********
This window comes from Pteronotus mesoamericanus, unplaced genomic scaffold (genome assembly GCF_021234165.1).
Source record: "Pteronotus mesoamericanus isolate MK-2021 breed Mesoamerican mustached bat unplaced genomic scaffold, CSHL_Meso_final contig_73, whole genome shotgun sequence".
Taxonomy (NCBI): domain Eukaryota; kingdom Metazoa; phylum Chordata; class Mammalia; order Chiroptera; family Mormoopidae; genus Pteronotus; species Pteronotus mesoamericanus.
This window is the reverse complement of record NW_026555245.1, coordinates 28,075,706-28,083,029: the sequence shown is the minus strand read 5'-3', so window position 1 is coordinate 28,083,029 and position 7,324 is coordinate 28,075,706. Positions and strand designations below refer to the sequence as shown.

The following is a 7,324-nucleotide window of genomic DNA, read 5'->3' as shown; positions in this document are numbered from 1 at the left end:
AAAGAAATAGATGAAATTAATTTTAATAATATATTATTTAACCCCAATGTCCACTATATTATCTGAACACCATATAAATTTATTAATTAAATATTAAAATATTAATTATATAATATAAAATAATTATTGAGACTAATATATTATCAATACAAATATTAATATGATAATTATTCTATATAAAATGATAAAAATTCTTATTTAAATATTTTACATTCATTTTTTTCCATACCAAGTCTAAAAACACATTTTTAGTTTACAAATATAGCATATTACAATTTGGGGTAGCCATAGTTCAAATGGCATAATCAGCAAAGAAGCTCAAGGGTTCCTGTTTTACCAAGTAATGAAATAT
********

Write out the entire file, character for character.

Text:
This window comes from Pteronotus mesoamericanus, unplaced genomic scaffold (genome assembly GCF_021234165.1).
Source record: "Pteronotus mesoamericanus isolate MK-2021 breed Mesoamerican mustached bat unplaced genomic scaffold, CSHL_Meso_final contig_73, whole genome shotgun sequence".
Taxonomy (NCBI): domain Eukaryota; kingdom Metazoa; phylum Chordata; class Mammalia; order Chiroptera; family Mormoopidae; genus Pteronotus; species Pteronotus mesoamericanus.
This window is the reverse complement of record NW_026555245.1, coordinates 28,075,706-28,083,029: the sequence shown is the minus strand read 5'-3', so window position 1 is coordinate 28,083,029 and position 7,324 is coordinate 28,075,706. Positions and strand designations below refer to the sequence as shown.

The following is a 7,324-nucleotide window of genomic DNA, read 5'->3' as shown; positions in this document are numbered from 1 at the left end:
AAAGAAATAGATGAAATTAATTTTAATAATATATTATTTAACCCCAATGTCCACTATATTATCTGAACACCATATAAATTTATTAATTAAATATTAAAATATTAATTATATAATATAAAATAATTATTGAGACTAATATATTATCAATACAAATATTAATATGATAATTATTCTATATAAAATGATAAAAATTCTTATTTAAATATTTTACATTCATTTTTTTCCATACCAAGTCTAAAAACACATTTTTAGTTTACAAATATAGCATATTACAATTTGGGGTAGCCATAGTTCAAATGGCATAATCAGCAAAGAAGCTCAAGGGTTCCTGTTTTACCAAGTAATGAAATAT